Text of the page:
We were recently asked to deliver some Supervisor Leadership training for a large organisation. Easy to say yes to this but there’s a significant risk of just providing training? Do we really know what the issues are and why the key stakeholders believe training will fix them?
I remember clearly leaving a training programme a few years ago thinking how much I had enjoyed the training and looked forward to using the learning on the job. But a while later I remember being so disappointed as I reflected back on how little I had managed to use in my daily work. Lack of opportunity, conflict with my manager’s own views and my own workload had all contributed to me not applying what I had learnt. I wonder how many of us have been in this situation?
Return on Investment
A constant challenge for learning and development professionals is to be able to demonstrate the value or return created by undertaking training. Often you will hear asked ‘so what was the return on the training investment we made?’ It’s a fair question and one that can potentially be answered by the formula:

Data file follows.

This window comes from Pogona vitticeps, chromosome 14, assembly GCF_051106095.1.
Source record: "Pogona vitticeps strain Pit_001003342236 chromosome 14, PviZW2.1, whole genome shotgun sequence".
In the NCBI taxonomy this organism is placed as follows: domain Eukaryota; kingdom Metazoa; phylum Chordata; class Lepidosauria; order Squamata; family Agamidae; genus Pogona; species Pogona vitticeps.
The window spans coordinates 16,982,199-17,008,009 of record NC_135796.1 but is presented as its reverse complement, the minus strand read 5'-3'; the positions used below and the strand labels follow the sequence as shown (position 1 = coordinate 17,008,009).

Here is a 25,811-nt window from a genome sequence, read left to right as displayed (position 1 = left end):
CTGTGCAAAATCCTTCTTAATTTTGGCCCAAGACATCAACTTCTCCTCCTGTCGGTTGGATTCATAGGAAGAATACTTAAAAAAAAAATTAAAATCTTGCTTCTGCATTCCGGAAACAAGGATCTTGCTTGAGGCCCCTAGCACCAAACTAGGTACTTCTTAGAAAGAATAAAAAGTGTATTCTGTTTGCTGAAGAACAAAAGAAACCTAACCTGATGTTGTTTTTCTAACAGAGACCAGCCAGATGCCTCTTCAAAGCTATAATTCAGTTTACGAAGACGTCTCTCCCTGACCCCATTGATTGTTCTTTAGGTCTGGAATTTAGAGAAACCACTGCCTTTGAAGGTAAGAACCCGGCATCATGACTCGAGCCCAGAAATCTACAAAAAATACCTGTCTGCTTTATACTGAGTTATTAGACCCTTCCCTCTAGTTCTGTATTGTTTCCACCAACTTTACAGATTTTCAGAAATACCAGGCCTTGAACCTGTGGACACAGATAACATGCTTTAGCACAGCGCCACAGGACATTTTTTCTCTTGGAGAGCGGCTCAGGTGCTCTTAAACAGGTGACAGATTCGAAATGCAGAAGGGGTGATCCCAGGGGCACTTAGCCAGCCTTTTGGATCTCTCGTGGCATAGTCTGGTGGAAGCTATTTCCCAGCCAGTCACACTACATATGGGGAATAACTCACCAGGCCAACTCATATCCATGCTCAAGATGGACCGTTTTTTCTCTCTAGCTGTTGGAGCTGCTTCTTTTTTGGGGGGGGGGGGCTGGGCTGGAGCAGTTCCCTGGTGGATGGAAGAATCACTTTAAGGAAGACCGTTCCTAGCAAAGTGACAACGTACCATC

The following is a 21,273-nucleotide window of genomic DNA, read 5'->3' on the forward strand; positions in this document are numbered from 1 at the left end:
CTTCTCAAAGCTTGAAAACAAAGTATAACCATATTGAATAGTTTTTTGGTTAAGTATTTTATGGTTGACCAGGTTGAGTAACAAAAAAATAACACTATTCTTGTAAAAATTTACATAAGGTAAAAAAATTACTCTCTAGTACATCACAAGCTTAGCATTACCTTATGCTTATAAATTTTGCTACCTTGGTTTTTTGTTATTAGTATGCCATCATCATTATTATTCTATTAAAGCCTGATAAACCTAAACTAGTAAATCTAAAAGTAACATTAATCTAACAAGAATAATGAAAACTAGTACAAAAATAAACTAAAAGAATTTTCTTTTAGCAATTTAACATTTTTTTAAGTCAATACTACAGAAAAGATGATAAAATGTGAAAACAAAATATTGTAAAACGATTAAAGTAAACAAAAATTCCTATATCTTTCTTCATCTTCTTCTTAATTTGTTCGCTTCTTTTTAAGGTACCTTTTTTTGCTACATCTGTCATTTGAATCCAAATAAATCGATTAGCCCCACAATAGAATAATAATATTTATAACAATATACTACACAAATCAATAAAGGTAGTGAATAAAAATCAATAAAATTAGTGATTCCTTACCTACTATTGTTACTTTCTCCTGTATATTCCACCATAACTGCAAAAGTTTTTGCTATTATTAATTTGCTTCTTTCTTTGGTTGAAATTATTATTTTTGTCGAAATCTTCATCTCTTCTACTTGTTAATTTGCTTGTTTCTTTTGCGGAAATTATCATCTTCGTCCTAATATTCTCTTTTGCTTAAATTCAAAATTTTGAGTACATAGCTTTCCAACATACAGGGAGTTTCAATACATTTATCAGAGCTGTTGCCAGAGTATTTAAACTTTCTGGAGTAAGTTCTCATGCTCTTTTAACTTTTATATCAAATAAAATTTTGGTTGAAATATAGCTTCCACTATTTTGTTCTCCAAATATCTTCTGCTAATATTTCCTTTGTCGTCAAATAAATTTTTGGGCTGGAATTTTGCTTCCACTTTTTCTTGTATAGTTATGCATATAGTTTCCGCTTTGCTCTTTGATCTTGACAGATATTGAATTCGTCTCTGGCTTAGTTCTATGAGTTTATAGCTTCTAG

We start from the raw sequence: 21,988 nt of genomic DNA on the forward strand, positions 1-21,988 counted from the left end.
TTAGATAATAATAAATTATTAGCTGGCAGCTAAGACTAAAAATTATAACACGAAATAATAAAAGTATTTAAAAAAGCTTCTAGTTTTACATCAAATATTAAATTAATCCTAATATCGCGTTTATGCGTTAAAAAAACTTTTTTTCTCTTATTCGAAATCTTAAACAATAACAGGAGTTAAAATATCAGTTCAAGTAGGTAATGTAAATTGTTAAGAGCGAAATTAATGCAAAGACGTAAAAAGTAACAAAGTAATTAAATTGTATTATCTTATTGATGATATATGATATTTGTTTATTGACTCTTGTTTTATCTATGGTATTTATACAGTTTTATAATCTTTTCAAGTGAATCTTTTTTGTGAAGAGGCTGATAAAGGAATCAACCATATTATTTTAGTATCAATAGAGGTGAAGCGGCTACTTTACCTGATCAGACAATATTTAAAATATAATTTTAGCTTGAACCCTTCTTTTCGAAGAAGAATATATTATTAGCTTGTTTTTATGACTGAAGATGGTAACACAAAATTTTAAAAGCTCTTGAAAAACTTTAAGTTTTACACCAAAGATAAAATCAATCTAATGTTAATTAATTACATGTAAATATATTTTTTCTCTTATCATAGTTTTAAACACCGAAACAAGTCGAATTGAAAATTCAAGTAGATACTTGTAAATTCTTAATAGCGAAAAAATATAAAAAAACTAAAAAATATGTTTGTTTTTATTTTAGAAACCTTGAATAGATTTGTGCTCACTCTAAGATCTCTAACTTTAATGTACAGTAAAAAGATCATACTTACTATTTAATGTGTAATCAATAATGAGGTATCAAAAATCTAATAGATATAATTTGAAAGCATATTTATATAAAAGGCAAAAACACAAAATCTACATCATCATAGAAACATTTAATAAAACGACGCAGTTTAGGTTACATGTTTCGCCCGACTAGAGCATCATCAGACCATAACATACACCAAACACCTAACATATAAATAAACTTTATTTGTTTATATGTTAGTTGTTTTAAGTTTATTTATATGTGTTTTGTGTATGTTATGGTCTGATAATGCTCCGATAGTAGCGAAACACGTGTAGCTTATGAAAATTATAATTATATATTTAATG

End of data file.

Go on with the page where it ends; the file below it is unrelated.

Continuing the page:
As a Learning & Development professional, how do I ensure learning transfers to behaviour?
The most practical and effective way to show the value of an initiative is through return on expectations (ROE). ROE is what a successful training initiative delivers to key business stakeholders to demonstrate the degree to which their expectations have been satisfied. When done properly, it cannot fail. This is because it is built on a platform of business partnership and agreement from start to finish.